8. Minister for Manpower Mr Tan Chuan-Jin said, “The Government has been speeding up the construction of dormitories which, beyond providing adequate living space, have self-contained amenities and recreational facilities which meet the daily basic living and recreational needs of foreign workers. As more of these dormitories come onstream, which given their size, are more complex to manage, we need to impose tighter controls on these dormitories to ensure they are managed effectively. I am glad that from our engagements with industry, the operators are on board with us on this.”

  9. MOM will work closely with the Dormitory Association of Singapore Limited on the implementation of the additional regulations, which are targeted for roll-out in the second half of 2015.

Annex A

Background on the IMC on FW management and FW housing landscape

  1. An Inter-Ministerial Committee (IMC), set up in 2008, has overseen the management of the foreign workforce in Singapore2. The committee takes a holistic and long-term view of issues like housing, transport, security and the impact of foreign worker dormitories on local communities.
  2. Under the IMC, numerous initiatives have been coordinated and undertaken by the relevant Government agencies. These include the setting up of dedicated FW recreation centres, educating FWs about Singapore laws and social norms; and deploying uniformed auxiliary police officers in locations with high concentrations of FWs.3 These initiatives complement the work of agencies like the Singapore Police Force (SPF) and the National Environment Agency (NEA) in maintaining general order and cleanliness in public areas, and enforcing against offences such as littering.
  3. One of the main areas overseen by the IMC is that of housing the work permit holder (WPH) population. There are currently about 770,000 non-domestic WPHs in Singapore. About half are either Malaysians who commute to work daily and do not need dormitory beds; or those working in the manufacturing and services sectors, who generally rent and live in HDB flats and in private estates near their workplaces. A large majority of the remaining half are non-Malaysian construction, marine and process workers who are housed in various types of dormitories.
  4. All FW housing are already subject to regulatory standards to safeguard the well-being of resident FWs. These will continue to apply to all FW housing, and include:

    (i) Restrictions on leasing and subletting of private residential premises to prevent overcrowding and unauthorised change-of-use to workers’ quarters by the Urban Redevelopment Authority (URA)

    (ii) Upkeep and maintenance of sanitary and hygiene conditions as well as measures to deal with pest (e.g. breeding of mosquitoes, flies and rodents) control by the National Environment Agency (NEA)

    (iii) Acceptable standards in the aspect of sewerage system provision and maintenance, as well as the sufficiency and quality of water supply by the Public Utilities Board (PUB)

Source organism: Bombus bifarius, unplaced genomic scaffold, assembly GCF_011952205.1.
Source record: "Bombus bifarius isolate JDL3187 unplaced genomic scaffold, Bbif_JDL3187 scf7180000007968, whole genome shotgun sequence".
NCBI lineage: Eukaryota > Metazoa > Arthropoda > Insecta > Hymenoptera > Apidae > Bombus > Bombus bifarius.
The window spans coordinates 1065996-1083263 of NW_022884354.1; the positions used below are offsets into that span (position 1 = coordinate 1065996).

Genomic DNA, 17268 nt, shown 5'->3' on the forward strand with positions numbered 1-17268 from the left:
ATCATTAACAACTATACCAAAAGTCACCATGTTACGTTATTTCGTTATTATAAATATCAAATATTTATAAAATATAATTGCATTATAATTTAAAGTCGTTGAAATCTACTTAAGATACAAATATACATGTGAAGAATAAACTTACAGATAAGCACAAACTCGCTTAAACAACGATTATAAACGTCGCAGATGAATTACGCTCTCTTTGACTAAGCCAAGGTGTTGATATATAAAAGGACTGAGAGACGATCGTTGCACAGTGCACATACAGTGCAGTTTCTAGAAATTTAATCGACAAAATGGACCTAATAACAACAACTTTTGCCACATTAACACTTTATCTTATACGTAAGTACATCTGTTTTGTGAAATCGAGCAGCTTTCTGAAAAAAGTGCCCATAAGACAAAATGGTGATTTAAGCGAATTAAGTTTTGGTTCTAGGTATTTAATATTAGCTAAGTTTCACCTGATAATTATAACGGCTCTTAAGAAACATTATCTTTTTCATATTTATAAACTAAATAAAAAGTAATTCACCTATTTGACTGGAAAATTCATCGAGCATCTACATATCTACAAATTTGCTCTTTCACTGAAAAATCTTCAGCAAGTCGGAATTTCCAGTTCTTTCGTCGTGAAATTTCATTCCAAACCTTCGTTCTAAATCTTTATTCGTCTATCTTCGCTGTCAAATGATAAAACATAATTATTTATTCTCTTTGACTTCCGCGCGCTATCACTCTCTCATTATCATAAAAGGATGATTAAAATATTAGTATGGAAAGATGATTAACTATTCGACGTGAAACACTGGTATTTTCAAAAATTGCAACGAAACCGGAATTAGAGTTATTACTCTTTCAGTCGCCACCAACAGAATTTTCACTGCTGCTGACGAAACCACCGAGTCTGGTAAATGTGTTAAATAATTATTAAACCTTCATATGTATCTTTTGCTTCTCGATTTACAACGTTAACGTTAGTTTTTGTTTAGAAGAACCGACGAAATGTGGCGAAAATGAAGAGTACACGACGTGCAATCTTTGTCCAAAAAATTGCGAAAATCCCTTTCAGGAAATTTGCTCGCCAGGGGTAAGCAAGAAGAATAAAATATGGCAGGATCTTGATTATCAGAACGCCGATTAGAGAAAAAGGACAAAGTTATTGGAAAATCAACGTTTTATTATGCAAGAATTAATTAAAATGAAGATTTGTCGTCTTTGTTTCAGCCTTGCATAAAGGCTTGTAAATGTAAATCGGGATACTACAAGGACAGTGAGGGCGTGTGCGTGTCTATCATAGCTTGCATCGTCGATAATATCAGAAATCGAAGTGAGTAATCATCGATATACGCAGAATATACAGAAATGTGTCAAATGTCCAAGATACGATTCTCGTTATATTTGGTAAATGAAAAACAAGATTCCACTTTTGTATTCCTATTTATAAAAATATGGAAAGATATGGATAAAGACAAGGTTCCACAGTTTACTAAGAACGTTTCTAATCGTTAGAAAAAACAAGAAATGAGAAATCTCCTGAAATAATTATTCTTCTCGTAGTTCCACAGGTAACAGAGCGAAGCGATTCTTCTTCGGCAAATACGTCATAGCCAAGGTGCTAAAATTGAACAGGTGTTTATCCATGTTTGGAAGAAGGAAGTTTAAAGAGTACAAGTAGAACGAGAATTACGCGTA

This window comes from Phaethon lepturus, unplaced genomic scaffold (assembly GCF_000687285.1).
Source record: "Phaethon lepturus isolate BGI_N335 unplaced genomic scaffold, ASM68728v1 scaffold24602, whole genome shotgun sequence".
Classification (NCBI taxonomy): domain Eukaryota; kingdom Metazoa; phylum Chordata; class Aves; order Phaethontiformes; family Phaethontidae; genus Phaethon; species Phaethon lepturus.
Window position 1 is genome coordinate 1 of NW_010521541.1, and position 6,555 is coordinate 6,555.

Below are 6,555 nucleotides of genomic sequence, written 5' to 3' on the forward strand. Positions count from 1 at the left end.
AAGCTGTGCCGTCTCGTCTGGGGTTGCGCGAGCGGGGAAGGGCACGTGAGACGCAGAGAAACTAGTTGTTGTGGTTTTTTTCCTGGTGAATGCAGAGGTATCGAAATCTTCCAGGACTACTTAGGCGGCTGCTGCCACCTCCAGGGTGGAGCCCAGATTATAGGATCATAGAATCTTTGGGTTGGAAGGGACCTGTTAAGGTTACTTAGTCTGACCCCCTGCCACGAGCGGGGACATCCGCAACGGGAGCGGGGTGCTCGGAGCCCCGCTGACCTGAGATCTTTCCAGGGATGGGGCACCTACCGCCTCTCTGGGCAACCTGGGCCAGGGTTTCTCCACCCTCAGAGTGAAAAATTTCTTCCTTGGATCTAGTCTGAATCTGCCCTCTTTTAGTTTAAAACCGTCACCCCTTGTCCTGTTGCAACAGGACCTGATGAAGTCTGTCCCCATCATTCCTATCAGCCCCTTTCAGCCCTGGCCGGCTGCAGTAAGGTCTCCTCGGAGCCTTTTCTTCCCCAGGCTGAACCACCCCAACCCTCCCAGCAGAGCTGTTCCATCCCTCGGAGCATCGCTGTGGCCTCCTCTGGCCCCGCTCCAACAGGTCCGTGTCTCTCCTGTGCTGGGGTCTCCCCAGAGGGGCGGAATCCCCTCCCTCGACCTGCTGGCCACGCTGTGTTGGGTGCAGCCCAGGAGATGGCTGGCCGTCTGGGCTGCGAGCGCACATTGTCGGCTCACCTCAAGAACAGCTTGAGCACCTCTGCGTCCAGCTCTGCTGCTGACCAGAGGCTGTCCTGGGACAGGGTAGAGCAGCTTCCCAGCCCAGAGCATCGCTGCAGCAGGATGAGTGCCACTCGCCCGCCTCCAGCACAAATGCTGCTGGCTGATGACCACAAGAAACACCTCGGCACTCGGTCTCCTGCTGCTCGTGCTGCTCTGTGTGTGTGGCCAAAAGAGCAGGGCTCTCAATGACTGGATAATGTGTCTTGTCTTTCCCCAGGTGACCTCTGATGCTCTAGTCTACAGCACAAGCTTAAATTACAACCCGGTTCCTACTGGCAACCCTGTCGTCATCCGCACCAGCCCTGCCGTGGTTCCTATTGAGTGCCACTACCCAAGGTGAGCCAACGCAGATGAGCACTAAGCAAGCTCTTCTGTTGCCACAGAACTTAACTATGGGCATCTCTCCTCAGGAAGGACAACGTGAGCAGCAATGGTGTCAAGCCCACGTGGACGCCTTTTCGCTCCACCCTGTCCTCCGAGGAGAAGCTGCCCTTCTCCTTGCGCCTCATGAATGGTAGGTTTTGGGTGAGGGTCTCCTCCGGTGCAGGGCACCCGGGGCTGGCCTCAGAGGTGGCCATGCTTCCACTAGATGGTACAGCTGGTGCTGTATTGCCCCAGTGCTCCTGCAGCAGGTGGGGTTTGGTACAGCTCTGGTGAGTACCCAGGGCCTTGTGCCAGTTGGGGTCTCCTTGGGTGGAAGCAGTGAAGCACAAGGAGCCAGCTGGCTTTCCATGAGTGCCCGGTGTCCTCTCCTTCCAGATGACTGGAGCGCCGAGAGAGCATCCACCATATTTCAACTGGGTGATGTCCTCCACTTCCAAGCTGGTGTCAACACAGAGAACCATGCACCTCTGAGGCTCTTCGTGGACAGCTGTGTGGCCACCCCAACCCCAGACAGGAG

(iv) Building structural safety by the Building and Construction Authority (BCA)

    (v) Fire and safety standards (e.g. the minimum amount of space required per person, unobstructed passageways) by the Singapore Civil Defence Force (SCDF)

    The relevant agencies will continue to step up enforcement, and also review these requirements from time to time.
  5. The Government’s view is that in the longer term, it is better to house WPHs in purpose-built dormitories (PBDs) where there are self-contained facilities to meet their social and recreational needs outside work. A key strategic initiative for the IMC has thus been the building of more PBDs. PBDs provide WPHs with adequate living space, as well as basic amenities and recreational facilities such as gyms, canteens, television rooms and computer access. These help to ensure that the daily basic living and recreational needs of WPHs are taken care of, while also minimising the impact of such large concentrations of WPHs on surrounding communities. Over the next few years, our priority is to launch and complete more PBD sites.
  6. Housing WPHs in larger dormitories comes with its own set of complexities. Therefore, there is a need for these larger dormitories to be further regulated in terms of tighter controls for public health, security measures, as well as recreational and commercial amenities (e.g. minimarts). MOM will therefore be introducing the Foreign Employee Dormitories Bill, for First Reading at the Parliament Sitting on 4 November 2014.

1Two existing PBDs will not need to be licensed in 2015, because they have fewer than 1,000 beds and their leases will run out within the next year.

2The IMC is chaired by the Deputy Prime Minister and Minister for Finance, Mr Tharman Shanmugaratnam. The Committee comprises:
   • Minister for Trade and Industry, Mr Lim Hng Kiang;
   • Minister for National Development, Mr Khaw Boon Wan;
   • Minister for Environment and Water Resources, Dr Vivian Balakrishnan;
   • Minister for Transport, Mr Lui Tuck Yew;
   • Minister for Manpower, Mr Tan Chuan-Jin; and
   • Minister in the Prime Minister’s Office, and 2nd Minister for Home Affairs, and Trade and Industry, Mr S Iswaran.

3In addition, where there is a need to address issues resulting from the presence of large numbers of FWs in specific locales, local-level multi-agency taskforces, involving agencies such as the Singapore Police Force, NEA, URA, Land Transport Authority, the relevant Town Council and MOM, have been set up. These taskforces work closely with the Advisors and grassroots leaders to develop solutions tailored to the specific needs of these areas, such as enhanced cleaning of common spaces frequented by FWs.